A Hopeful Junior


Dear Hopeful:


I do not know you or your father but I think you do not know your father either. At least you don’t have any idea of what he does for a living. Engineering by its nature is creative. Now I will admit some engineers are more creative than others but they are problem solvers, which often requires creative thinking.


Which forces me to point out an obvious fact, in da Vinci’s time the most brilliant  creative minds became artists. In the 20th and 21st century the sharpest and most creative minds have gone into the sciences. Edison and Einstein changed the world so much you cannot imagine the 21st century without them. In fact Edison invented the movie camera and built the first studio to produce movies. The reason Hollywood is located just north of Mexico is the people who first made movies to put it politely borrowed much of the technology needed to make movies. They wanted a location that would allow them to move to Mexico in case they were sued.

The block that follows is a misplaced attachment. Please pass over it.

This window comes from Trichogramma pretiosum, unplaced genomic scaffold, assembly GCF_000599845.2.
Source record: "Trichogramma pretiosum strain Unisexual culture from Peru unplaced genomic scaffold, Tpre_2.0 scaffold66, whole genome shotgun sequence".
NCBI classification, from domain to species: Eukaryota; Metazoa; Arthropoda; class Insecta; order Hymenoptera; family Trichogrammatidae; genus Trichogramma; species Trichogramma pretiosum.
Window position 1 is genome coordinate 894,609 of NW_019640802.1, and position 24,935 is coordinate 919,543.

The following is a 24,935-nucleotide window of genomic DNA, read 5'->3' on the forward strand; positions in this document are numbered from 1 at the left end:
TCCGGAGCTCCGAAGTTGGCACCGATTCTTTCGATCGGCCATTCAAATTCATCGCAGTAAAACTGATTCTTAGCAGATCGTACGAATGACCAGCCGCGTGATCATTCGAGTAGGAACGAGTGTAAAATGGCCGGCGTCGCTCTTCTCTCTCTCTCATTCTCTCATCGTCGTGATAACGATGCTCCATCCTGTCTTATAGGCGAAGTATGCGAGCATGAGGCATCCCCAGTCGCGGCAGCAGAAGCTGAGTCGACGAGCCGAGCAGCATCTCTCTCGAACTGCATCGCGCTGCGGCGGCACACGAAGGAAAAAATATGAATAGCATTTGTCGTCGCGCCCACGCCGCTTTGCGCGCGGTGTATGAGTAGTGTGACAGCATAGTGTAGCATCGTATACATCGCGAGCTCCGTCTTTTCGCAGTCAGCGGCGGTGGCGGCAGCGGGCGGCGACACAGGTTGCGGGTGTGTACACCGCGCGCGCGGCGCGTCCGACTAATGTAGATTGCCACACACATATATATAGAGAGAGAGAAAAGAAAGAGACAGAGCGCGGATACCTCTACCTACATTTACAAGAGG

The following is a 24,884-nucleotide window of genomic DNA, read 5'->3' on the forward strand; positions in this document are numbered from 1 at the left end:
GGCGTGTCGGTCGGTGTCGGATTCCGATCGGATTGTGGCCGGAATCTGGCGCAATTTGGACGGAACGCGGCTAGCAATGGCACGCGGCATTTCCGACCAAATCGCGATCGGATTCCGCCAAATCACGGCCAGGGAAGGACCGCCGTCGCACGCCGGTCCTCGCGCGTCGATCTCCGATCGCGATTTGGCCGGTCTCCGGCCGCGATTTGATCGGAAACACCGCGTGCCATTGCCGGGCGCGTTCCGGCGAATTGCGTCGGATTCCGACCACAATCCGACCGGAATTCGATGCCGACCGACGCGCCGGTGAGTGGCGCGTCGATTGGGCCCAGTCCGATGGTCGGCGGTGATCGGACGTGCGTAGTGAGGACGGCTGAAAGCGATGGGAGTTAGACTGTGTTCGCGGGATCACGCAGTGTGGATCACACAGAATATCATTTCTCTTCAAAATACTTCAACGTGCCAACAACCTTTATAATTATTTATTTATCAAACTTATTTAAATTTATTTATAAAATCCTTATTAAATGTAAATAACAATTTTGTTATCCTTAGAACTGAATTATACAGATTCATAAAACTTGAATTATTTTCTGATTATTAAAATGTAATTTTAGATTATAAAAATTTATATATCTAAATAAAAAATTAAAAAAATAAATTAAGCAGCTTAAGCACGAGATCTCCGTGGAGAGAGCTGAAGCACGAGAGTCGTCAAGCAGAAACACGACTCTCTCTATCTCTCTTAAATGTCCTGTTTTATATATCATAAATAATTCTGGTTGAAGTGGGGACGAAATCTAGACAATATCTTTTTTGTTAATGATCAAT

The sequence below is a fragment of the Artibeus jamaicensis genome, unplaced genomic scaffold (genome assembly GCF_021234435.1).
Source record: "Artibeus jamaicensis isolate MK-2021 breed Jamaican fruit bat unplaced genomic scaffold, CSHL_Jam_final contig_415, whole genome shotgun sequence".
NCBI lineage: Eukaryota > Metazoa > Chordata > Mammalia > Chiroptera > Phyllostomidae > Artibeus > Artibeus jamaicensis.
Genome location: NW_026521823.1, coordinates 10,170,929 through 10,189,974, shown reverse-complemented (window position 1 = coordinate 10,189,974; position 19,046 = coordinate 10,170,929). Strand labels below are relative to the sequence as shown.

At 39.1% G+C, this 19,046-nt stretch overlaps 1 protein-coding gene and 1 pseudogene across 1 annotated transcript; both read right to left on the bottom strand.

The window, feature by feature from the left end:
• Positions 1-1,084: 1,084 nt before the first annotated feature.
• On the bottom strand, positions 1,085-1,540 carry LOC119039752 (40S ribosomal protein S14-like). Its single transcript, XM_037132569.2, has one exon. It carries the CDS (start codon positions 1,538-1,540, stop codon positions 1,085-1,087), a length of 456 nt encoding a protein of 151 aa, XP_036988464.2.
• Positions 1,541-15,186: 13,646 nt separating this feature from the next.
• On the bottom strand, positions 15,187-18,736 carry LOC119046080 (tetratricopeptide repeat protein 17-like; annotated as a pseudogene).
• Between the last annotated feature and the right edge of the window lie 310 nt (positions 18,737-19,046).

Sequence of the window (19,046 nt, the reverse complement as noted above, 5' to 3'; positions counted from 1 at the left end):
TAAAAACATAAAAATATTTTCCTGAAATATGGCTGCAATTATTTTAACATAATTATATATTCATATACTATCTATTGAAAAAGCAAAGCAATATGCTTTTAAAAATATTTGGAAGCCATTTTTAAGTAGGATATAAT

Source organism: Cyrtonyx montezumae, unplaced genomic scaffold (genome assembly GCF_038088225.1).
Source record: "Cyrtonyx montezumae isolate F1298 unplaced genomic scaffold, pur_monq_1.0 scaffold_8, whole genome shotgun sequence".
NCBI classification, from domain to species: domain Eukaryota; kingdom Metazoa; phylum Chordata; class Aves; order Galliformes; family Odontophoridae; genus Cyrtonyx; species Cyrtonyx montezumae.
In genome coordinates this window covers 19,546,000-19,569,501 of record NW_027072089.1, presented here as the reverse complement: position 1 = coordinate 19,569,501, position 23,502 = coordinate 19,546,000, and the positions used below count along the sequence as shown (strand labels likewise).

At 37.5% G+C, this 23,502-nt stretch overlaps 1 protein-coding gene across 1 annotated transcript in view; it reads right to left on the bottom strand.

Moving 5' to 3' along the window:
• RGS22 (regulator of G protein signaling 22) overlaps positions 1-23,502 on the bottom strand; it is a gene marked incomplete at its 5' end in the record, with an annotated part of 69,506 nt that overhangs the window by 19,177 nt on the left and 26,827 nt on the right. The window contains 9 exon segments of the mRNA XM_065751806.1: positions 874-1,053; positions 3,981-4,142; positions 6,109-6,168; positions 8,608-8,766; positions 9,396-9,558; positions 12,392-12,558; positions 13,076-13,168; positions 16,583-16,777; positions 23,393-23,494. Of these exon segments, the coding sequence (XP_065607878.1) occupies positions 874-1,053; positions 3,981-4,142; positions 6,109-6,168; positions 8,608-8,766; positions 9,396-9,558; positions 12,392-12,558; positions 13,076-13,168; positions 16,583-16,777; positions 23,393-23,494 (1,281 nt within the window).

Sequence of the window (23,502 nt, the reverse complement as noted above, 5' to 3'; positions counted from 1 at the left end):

I am certain if da Vinci lived in the 21st century he would be a scientist. He was centuries ahead of his time when he drew some of the most accurate depictions of the human body produced until the early 20th century. He also drew up plans for a workable airplane and submarine hundreds of years before anyone conceived of them. He was without a doubt one of the greatest scientists of all time, but in his time creative minds went into the arts so became a sculptor.


Creative scientists have given us the ability to travel into space, to the bottom of the ocean and to every corner of this planet. They also develop technology which helps us live longer and better than the Kings and Queens did just a few hundred years ago. If you really want to be creative you’re more likely to succeed in the 21st century if you become a scientist or even an engineer.